All too often retirees find themselves doing last minute estate planning. One instance is when they realize that eventual long term care costs may wipe out their assets and rob their ability to leave something for their kids or spouse. Though eligibility for Medicaid is state dependent, it is designed for seniors who have a very limited income and few assets. So to be eligible you'll have to give away assets long before you seek eligibility or spend down your assets under Medicare until you're assets are low enough for Medicare to pay. However, a single premium no cash value life insurance may represent a possible solution to this dilemma.
In recent years, life insurance companies have designed policies aimed at people over age 70. These policies provide more death benefit and less cash value. Some term policies and certain universal life permanent policies can provide a guaranteed death benefit up to age 95 with a guaranteed premium and no cash value at all. Such policies can give more death benefit for each premium dollar spent.
What’s important here is that single premium life policies with no cash value and purchased years in advance of applying for Medicaid can help preserve a legacy. The death benefit goes to the beneficiary. Medicaid only counts as an asset the cash value of a policy when it is greater than $1,500 . Such a policy can count towards the asset test and could disqualify a Medicaid applicant.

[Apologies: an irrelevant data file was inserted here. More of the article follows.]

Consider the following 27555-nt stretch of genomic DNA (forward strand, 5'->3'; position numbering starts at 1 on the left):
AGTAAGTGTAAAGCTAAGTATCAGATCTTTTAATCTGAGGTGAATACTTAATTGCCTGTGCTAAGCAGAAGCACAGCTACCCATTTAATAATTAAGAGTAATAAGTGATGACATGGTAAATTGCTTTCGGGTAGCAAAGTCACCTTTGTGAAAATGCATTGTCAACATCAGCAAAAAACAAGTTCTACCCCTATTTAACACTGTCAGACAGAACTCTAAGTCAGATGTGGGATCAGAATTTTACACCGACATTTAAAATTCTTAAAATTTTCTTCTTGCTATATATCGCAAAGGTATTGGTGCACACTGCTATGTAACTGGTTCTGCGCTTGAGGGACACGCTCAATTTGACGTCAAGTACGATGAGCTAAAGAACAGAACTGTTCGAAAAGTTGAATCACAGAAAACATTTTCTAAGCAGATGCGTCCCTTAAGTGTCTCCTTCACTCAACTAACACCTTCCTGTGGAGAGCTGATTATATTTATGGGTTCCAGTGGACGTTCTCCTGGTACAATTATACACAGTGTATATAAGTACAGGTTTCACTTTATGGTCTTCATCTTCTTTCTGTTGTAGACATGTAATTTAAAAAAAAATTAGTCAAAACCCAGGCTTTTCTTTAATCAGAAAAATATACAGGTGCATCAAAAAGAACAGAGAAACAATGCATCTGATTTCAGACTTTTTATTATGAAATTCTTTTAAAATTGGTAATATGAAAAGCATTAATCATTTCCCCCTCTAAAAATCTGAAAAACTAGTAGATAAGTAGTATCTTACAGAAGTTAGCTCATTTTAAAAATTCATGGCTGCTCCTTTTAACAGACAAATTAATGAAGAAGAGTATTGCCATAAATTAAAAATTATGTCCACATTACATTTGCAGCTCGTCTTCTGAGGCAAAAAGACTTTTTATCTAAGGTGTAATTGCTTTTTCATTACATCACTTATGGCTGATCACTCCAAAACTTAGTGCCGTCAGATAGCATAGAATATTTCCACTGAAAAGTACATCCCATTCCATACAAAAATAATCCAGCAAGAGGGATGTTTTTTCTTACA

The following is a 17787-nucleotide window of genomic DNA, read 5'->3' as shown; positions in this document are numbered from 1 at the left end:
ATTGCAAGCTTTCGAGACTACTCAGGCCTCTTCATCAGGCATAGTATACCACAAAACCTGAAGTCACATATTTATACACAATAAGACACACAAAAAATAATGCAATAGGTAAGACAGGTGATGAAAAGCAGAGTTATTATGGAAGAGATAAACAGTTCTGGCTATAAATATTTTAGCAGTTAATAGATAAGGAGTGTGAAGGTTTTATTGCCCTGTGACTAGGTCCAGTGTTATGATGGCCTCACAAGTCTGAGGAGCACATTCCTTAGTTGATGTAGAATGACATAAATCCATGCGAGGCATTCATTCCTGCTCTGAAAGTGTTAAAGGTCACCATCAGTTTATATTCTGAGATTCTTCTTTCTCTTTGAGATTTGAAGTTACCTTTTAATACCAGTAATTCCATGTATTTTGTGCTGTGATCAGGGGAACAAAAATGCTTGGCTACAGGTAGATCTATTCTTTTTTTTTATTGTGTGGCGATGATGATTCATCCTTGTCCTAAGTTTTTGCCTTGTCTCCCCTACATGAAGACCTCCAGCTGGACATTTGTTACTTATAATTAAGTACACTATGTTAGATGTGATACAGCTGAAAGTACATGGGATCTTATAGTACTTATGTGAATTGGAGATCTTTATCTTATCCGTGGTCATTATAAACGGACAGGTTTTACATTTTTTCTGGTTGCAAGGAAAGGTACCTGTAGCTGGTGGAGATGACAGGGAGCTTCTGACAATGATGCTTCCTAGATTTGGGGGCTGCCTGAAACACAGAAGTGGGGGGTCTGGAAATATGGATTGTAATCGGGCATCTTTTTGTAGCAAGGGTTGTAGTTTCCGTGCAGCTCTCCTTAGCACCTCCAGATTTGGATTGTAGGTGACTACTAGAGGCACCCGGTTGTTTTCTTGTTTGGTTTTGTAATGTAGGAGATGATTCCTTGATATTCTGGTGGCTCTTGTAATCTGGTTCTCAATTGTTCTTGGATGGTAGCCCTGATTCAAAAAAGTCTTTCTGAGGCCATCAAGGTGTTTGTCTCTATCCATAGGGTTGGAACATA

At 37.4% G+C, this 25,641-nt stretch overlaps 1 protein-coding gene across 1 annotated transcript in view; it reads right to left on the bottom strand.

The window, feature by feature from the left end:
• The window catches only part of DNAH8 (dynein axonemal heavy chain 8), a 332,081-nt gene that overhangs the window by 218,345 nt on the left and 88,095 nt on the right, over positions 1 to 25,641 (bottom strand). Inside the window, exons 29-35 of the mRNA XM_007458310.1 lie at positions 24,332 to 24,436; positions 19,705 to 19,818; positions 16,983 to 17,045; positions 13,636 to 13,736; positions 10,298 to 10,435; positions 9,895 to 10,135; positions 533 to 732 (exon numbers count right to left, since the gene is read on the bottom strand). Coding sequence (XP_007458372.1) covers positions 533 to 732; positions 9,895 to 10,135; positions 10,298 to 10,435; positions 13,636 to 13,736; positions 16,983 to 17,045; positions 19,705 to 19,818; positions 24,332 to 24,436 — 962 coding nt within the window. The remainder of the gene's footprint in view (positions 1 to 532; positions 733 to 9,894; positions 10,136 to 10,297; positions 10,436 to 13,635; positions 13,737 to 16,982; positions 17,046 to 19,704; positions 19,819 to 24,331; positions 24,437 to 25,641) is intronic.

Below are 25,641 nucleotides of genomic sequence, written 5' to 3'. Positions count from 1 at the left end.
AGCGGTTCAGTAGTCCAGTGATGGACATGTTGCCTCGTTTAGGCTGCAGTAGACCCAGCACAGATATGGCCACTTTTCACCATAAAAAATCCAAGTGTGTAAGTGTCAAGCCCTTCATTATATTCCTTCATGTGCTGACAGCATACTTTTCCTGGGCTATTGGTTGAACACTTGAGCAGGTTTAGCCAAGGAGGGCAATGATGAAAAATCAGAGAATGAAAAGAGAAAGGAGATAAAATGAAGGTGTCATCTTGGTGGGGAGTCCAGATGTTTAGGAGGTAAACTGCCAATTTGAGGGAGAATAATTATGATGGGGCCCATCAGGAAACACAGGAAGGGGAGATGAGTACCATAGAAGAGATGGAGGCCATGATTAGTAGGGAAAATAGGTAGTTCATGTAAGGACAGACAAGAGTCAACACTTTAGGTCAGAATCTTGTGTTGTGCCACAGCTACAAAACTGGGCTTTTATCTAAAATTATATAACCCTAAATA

So a person could have $800,000 of life insurance with cash value less than $1,500 and still be eligible for Medicaid. Any cash value of more than $1,500, though, would apply toward the asset test.
States administer their Medicaid programs. They differ somewhat on restrictions. So, be aware of your state's rules on transferring assets to a life insurance policy while applying for Medicaid and in the 'spend down' phase. You don’t want to be in violation of any rules that may disqualify you.
Creating a last minute estate through life insurance with some of your assets can let you use the rest of your assets for long term care needs in the future. Your then assured that your children or a surviving spouse will receive some inheritance. And if the money does run out and Medicaid has to start picking up the costs, a single premium life insurance policy with less than $1,500 cash value will usually not disqualify you.
Note: The purchase of life insurance involves costs, fees, expenses and potential surrender charges and depends on the health of the applicant. Not all applicants are insurable. If a policy is structured as a modified endowment contract, withdrawals will be subject to tax as ordinary income and withdrawals prior to age 59 ½ are subject to a 10% penalty.